Quadrant II Angle (page 56)
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2.2
Example 3(a) Finding Trigonometric Function Values
Using Reference Angles (page 57)
Find the exact value of sin(–150°).
An angle of –150° is coterminal with an angle of
–150° + 360° = 210°.
The reference angle is
210° – 180° = 30°.
Since an angle of –150° lies in
quadrant III, its sine is negative.
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2-39
2.2
Example 3(b) Finding Trigonometric Function Values
Using Reference Angles (page 57)
Find the exact value of cot(780°).
An angle of 780° is coterminal with an angle of
780° – 2 ∙ 360° = 60°.
The reference angle is 60°.
Since an angle of 780°
lies in quadrant I, its
cotangent is positive.
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2.2
Example 4 Evaluating an Expression with Function
Values of Special Angles (page 57)
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3.1
Radian Measure (Part II)
Finding Function Values for Angles in Radians
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3.1
Example 3 Finding Function Values of Angles in Radian
Measure (page 97)
Find each function value.
1
 7 
o
o
(d) sin  
  sin (  2 1 0 )  sin (1 5 0 ) 
6 
2

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3.3
The Unit Circle and Circular Functions
Circular Functions ▪ Finding Values of Circular Functions ▪
Determining a Number with a Given Circular Function Value ▪
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3.3
Example 1 Finding Exact Circular Function Values
(page 113)
Find the exact values of sin (–3π), cos (–3π), and
tan (–3π).
An angle of –3π intersects the
unit circle at (–1, 0).
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3.3
Example 2(a) Finding Exact Circular Function Values
(page 113)
Use the figure to find
the exact values of
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3-46
3.3
Example 2(b) Finding Exact Circular Function Values
(page 113)
Use the figure and the
definition of tangent to
find the exact value of
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3-47
3.3
Example 2(b) Finding Exact Circular Function Values
(page 113)
Moving around the unit
circle
units in the
negative direction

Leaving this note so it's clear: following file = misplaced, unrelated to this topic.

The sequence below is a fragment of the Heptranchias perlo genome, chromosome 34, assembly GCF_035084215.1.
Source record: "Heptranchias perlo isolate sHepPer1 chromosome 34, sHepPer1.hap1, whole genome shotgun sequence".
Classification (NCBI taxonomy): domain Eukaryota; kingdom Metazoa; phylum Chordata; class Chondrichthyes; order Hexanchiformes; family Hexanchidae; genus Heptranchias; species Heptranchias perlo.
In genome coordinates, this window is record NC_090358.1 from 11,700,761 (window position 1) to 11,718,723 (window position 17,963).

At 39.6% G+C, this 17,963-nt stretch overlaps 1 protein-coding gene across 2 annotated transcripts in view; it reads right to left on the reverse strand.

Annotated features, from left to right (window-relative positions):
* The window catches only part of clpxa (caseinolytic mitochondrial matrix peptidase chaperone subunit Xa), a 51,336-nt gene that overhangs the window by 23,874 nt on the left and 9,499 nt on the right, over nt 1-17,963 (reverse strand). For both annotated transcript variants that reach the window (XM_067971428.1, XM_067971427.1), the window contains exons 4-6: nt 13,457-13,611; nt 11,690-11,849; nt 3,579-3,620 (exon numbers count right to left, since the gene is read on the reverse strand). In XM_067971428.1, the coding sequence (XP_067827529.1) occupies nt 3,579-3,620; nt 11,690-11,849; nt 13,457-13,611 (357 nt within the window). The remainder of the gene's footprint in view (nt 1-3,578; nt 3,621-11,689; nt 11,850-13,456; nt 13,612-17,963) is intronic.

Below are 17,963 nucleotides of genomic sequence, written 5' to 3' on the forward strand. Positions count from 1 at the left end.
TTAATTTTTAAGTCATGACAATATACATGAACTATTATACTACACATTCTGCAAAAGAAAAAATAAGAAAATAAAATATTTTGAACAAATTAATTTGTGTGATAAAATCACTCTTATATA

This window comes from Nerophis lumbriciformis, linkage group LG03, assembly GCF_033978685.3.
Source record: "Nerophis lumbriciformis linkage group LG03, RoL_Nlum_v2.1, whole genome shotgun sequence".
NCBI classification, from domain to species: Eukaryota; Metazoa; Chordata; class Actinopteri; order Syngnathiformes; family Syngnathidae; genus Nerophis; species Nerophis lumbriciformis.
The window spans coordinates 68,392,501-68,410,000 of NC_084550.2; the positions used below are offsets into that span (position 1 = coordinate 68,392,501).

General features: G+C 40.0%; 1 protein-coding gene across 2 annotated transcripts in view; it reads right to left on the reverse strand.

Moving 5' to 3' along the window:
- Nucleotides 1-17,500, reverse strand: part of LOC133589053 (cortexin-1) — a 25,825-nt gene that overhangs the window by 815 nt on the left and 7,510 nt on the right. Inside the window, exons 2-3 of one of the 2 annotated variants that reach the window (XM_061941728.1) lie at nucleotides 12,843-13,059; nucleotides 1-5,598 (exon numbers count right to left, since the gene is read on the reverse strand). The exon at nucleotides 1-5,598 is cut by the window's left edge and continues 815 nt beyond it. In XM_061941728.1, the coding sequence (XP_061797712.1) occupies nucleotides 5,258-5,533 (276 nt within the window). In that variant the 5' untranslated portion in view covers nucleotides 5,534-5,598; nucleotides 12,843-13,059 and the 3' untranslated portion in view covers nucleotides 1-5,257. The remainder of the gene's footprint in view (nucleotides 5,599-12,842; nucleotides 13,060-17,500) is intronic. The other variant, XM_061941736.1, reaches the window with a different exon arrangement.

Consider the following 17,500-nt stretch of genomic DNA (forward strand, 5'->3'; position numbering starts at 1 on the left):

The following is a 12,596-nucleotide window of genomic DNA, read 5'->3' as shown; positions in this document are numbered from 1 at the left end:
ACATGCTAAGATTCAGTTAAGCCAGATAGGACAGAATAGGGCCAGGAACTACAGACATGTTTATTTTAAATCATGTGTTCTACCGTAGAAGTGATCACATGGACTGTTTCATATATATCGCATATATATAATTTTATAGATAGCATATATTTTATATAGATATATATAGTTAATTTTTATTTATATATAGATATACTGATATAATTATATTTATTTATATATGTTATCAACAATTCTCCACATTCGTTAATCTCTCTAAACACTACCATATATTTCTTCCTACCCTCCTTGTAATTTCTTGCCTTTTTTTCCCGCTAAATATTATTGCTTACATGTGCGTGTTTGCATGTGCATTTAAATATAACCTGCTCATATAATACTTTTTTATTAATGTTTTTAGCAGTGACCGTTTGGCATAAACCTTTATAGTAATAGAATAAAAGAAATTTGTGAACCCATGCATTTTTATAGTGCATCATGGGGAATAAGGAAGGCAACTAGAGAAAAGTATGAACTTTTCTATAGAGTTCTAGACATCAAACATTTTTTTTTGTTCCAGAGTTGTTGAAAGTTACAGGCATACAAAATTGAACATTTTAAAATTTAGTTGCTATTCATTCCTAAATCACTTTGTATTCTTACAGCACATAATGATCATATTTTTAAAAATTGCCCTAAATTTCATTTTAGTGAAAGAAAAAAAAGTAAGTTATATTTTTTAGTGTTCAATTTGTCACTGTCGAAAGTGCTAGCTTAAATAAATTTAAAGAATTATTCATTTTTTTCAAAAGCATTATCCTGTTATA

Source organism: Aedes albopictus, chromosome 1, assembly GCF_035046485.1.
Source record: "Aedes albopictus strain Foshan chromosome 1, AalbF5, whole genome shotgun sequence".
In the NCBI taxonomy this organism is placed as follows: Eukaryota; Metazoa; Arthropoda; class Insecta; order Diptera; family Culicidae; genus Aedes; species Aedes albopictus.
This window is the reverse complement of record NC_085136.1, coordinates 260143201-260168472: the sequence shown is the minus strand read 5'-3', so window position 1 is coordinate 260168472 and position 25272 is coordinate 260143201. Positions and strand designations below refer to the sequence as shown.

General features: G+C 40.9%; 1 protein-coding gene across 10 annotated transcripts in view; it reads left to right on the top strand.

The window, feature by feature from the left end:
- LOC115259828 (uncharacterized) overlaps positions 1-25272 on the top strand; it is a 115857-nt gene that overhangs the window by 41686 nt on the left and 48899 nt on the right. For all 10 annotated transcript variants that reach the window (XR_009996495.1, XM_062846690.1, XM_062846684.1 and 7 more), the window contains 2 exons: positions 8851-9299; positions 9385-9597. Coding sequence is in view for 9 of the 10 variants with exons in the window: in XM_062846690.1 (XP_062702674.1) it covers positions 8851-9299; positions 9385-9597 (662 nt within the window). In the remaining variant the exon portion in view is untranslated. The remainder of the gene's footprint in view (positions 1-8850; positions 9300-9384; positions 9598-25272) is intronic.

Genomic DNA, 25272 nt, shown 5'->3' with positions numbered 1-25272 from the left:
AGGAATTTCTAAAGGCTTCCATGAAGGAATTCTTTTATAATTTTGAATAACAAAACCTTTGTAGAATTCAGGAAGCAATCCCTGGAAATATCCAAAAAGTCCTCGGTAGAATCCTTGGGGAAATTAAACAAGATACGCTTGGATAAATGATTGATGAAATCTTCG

yields the same
ending point as
moving around the
circle
units in the
positive direction.
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3.3
Example 2(b) Finding Exact Circular Function Values
(page 113)
corresponds to
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3.3
Example 2(c) Finding Exact Circular Function Values
(page 113)
Use reference angles and degree/radian conversion to
find the exact value of
In standard position, 330° lies in quadrant IV with a
reference angle of 30°, so
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3-50
3.3
Example 4(b) Finding a Number Given Its Circular
Function Value (page 114)
Approximate the value of s in the interval
Recall that
negative.
if
and in quadrant IV, tan s is
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3-51
3.2
Applications of Radian Measure
Arc Length on a Circle ▪ Area of a Sector of a Circle
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3.2
Example 1 Finding Arc Length Using s = rθ (page 101)
A circle has radius 25.60 cm. Find the length of the arc
intercepted by a central angle having each of the following
measures.
Convert θ to radians.
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3.2
Example 4 Finding an Angle Measure Using s = rθ
(page 102)
Two gears are adjusted so that the smaller gear drives the
larger one. If the radii of the gears are 3.6 in. and 5.4 in.,
and the smaller gear rotates through 150°, through how
many degrees will the larger gear rotate?
First find the radian measure of
the angle, and then find the arc
length on the smaller gear that
determines the motion of the
larger gear.
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3-54
3.2
Example 4 Finding an Angle Measure Using s = rθ
(cont.)
The arc length on the smaller gear is
An arc with length 3π cm on the larger gear corresponds
to an angle measure θ radians, where
The larger gear will rotate through 100°.
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3-55
3.2
Example 5 Finding the Area of a Sector (page 103)
Find the area of a sector of a circle having radius 15.20 ft
and central angle 108.0°.
The area of the sector is about 217.8 sq ft.
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3.4
Linear and Angular Speed
Linear Speed ▪ Angular Speed
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3.4
Example 1 Using Linear and Angular Speed Formulas
(page 122)
Suppose that P is on a circle with radius 15 in., and
ray OP is rotating with angular speed
radian per
second.
(a) Find the angle generated by P in 10 seconds.
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3-58
3.4
Example 1 Finding Exact Circular Function Values
(cont.)
(b) Find the distance traveled by P along the circle in
10 seconds.
from part (a)
(c) Find the linear speed of P in inches per second.
from part (b)